Notice the tip below the scores? It states that creditors and lenders like to see an average age of over 5 years. Ann’s rating is a B right now, but her average credit age is 4 years and 11 months. This means her score will take a nice jump up in the next month next month or so.
Now, improving this score is a bit difficult. Let me rephrase that, you really can’t improve it. All you can do is prevent it from decreasing.
You can do this by not closing any of your accounts, as well as not giving your current creditors any reason for closing them on you.
The way to do this is to keep your cards active. Don’t go overboard but every few months you should make a small purchase or two using the credit card accounts that do not have much activity. Then pay the balance as soon as you get the bill (or sooner). In time, this will begin to increase.
Your account mix makes up 15% of your credit score. Lenders like to see that you are able to handle different types of accounts such as bank loans, car loans, and credit cards.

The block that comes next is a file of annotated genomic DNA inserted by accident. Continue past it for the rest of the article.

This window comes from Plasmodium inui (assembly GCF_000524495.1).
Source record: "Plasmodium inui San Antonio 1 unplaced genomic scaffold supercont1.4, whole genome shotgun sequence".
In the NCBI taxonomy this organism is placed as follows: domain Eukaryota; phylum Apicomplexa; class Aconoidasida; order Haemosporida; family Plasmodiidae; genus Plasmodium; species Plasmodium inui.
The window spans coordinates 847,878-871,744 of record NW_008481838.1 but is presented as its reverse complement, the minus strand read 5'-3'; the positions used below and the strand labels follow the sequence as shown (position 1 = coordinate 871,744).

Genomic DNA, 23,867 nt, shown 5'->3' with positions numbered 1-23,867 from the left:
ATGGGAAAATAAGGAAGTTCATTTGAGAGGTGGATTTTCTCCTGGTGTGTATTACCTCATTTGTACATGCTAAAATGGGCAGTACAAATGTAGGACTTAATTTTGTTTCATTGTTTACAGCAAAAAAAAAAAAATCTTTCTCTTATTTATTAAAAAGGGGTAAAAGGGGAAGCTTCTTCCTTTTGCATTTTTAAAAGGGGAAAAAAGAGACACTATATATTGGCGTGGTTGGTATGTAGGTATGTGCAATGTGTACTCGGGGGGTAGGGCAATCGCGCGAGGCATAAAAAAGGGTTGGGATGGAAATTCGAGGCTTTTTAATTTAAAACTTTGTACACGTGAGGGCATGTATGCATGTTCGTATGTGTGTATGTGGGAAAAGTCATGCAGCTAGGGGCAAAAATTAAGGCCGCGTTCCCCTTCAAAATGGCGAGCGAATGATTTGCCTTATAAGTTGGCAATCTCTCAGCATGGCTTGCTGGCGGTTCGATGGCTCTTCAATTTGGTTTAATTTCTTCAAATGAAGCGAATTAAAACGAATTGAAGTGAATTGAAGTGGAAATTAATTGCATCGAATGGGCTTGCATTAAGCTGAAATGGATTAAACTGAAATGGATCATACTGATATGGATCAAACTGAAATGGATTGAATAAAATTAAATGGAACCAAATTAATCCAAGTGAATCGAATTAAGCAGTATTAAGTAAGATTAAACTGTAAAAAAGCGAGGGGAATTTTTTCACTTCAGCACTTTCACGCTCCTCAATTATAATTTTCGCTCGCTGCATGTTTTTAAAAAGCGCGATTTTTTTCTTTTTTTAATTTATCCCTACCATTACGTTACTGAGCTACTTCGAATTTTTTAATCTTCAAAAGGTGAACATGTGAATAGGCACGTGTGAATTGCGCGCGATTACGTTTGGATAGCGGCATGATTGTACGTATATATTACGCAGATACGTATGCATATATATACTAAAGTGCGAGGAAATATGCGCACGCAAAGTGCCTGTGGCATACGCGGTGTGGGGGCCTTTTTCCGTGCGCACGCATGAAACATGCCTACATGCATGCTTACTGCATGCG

Ann has an A in this category. If you look at the screenshot below, she has 5 open credit card accounts, 2 auto loans, and 1 other bank loan. So out of the five loan categories, Ann has three types of accounts.
You should aim for a good mix of at least three types of accounts. So let’s say that all your accounts are credit cards and maybe a car loan. One easy way to bring your score up is by consolidating some of the balances on those credit card accounts into a personal loan.
By doing this, it will add one more account type to your list (which is a bank loan), plus it will (or at least should) reduce your monthly payments and save you money by reducing the interest you are paying on your balances.
One thing to consider here is that you should only try to consolidate your credit cards if your score is decent enough to get approved for a loan. If it is not and you get denied, you will still be in the same boat you are now and the credit inquiry will affect the last factor we are going to discuss next.